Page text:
Most of the older furniture is unattributed – which is typical for these earlier periods, in which master carpenters would craft one-of-a-kind pieces. The design classics, meanwhile, run the gamut of household names, from Eero Aarnio, Mies van der Rohe, the Eames, and Le Corbusier, to Hans Wegner, Erich Diekmann, and Mauser Werke. “We just buy what we like,” says David. “We go for high-quality but affordable pieces that are beautiful.”

Over the years, there have been some particularly special pieces, however. Alwin recalls a large Biedermeier armoire with convex doors and six cannelured (fluted) columns in walnut veneer. “The one-of-a-kind piece was of extraordinarily high quality and very rare,” he says. Other memorable work includes showcase pieces by Austrian creative Josef Danhauser, one of the most noteworthy artists and designers of the Biedermeier period, and exquisite Austrian Empire pieces, which are increasingly rare.

Most of the furniture is sourced from private homes in Germany, Austria, and France – and the gallery’s decades-long history means that many pieces are now offered directly. Vintage pieces are generally cleaned and polished, while the antiques are fully restored in the COLONEUM Antik workshop, which boasts the talent of several in-house carpenters, lacquer experts, and polishers. 

COLONEUM Antik is known for pairing antique furniture with more contemporary lighting and vibrant Pop Art prints
COLONEUM Antik is known for pairing antique furniture with more contemporary lighting and vibrant Pop Art prints to create intimate settings within the showroom that show visitors how pieces from different eras.

Older furniture is restored to its former glory, with particular focus on retaining the original design intent and traditional methods. Shellac finishes, for example, are redone by hand from the bottom up; while Art Deco and Bauhaus furniture is completely dismantled and every piece is relacquered and galvanised before being reassembled.

“My father always says the most important thing is to have a good eye,” says David. “You need to be able to look at an unrestored piece and see its potential – even when you can’t tell what kind of wood it is made from.”

In more recent years, COLONEUM Antik has begun to have a presence at design fairs, including the WIKAM art and antiques fair in Vienna, and Kunst & Antiquitäten München in Munich. To complement the furniture, the gallery borrowed some Pop Art-style artwork. “It ignited our passion,” reveals David.  And so, alongside their diverse range of furniture, COLONEUM Antik has recently started dealing in Pop Art prints from the likes of Alex Katz, Andy Warhol, and Roy Liechtenstein, creating a “fourth pillar” for the business.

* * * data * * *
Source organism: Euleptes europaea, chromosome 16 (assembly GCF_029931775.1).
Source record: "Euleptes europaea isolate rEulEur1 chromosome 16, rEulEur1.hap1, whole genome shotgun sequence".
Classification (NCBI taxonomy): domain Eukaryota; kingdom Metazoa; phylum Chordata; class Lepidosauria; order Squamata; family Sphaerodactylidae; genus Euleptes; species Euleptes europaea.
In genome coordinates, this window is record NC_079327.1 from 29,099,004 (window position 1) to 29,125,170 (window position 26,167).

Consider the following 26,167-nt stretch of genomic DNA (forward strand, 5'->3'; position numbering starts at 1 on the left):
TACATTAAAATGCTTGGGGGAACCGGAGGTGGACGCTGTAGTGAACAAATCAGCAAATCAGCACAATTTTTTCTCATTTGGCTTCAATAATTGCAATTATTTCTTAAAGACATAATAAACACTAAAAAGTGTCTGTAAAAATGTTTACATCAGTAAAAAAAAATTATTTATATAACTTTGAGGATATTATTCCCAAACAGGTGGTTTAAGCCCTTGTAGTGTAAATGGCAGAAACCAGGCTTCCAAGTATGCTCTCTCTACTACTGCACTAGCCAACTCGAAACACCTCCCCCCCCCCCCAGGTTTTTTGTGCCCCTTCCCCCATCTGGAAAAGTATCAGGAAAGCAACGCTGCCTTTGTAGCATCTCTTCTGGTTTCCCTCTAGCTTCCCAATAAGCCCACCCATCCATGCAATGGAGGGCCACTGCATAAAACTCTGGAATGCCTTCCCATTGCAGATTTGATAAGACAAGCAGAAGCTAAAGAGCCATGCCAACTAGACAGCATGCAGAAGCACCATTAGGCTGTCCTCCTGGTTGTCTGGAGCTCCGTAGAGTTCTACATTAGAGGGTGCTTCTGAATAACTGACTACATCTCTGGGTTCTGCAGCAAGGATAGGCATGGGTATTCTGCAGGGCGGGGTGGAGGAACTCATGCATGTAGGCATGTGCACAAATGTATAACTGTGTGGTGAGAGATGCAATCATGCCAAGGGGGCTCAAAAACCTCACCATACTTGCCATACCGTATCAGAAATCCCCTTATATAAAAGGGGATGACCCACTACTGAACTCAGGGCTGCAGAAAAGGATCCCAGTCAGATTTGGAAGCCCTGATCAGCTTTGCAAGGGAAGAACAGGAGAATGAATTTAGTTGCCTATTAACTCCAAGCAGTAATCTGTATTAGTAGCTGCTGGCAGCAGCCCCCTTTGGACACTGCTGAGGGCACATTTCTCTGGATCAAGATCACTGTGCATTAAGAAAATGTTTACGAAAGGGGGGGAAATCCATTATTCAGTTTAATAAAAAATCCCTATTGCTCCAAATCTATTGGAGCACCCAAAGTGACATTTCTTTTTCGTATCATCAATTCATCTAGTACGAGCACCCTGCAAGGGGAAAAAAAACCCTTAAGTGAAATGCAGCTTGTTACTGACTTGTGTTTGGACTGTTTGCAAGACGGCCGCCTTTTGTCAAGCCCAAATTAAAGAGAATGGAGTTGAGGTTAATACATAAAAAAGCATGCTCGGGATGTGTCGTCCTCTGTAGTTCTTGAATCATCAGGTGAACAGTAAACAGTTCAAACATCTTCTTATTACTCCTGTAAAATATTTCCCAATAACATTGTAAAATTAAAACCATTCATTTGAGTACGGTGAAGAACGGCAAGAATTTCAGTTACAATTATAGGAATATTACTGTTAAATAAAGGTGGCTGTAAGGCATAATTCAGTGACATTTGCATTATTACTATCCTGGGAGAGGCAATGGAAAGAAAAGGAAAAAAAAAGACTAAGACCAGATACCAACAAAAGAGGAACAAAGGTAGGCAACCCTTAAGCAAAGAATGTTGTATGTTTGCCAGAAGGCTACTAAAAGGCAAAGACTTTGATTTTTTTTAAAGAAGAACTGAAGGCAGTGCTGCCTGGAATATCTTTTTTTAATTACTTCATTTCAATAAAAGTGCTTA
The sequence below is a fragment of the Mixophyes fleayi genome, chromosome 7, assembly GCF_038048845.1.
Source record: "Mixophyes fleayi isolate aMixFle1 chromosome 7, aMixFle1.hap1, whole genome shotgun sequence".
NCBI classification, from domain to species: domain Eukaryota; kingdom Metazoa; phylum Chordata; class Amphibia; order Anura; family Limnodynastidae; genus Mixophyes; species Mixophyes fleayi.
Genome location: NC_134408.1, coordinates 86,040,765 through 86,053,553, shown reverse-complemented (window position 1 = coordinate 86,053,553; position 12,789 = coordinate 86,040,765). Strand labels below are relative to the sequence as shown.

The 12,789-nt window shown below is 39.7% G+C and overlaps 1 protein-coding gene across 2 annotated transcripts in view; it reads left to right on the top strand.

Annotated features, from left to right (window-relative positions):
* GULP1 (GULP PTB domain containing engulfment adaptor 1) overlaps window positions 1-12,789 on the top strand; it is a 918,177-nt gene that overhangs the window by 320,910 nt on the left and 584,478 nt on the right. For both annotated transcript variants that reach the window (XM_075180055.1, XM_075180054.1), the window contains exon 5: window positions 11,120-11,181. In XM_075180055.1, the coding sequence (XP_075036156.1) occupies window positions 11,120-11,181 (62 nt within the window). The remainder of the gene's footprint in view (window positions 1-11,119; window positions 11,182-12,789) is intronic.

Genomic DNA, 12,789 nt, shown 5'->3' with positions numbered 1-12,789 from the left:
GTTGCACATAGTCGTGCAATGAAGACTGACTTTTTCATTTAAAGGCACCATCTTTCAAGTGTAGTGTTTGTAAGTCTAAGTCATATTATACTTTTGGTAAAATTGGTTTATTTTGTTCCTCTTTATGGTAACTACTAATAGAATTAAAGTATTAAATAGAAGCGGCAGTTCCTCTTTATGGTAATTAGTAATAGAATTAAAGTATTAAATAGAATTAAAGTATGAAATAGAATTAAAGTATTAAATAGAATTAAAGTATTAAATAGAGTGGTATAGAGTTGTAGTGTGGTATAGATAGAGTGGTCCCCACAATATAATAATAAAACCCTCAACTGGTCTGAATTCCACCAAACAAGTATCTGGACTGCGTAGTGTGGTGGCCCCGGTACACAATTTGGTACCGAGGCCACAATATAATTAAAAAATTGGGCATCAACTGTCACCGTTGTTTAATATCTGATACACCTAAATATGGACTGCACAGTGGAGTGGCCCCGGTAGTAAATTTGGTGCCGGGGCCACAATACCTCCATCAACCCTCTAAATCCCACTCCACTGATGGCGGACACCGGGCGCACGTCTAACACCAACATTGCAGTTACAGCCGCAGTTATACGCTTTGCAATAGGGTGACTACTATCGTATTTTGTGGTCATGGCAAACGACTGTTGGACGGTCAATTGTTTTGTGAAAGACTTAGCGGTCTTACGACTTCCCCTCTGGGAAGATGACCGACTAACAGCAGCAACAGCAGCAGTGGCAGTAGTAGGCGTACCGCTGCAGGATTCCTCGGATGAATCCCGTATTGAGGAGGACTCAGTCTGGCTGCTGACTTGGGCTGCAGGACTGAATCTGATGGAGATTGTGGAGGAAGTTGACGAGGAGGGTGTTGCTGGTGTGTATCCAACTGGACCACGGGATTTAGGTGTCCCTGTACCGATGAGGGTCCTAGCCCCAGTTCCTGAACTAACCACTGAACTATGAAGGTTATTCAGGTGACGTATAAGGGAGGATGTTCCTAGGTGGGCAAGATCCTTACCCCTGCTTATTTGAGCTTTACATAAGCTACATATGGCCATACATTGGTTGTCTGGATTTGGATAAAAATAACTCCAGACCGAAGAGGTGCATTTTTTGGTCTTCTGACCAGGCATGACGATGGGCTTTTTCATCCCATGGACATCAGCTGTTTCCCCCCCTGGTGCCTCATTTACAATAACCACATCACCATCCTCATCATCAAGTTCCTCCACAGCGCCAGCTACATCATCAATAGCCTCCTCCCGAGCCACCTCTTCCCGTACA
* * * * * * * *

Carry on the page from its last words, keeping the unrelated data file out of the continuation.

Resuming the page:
It’s an eclectic approach that works well, and is epitomised by the settings created in the showroom. Eames loungers and Le Corbusier chairs, for example, might be paired with Eero Aarnio’s iconic Space Age Ball Chair, with an imposing Biedermeier piece to ground the arrangement. An Art Deco lamp and a bold Pop Art print bring it to life. “We put everything together to show people that it works,” says David.

As the business has grown, so too has its client base, and Alwin takes particular pleasure in seeing the pieces he has sourced furnishing prominent homes and important buildings around the world. Most customers are private clients from Europe and North America – with a majority in Germany and Austria – buying furniture for their personal homes or offices, and interior designers working with clients around the world. And, as online sales increase, COLONEUM Antik has sent pieces to almost the entire western world – an impressive trajectory they would like to see continue.

“Nobody knows what the future holds,” says David. “We want to continue to be our best in our specialised fields, expand our online business, and participate in more international fairs – and that needs experience and imagination.”

Read more: Design | Furniture | Interiors | Dealers | Interior Designers | Art Deco | Mid-Century | Effetto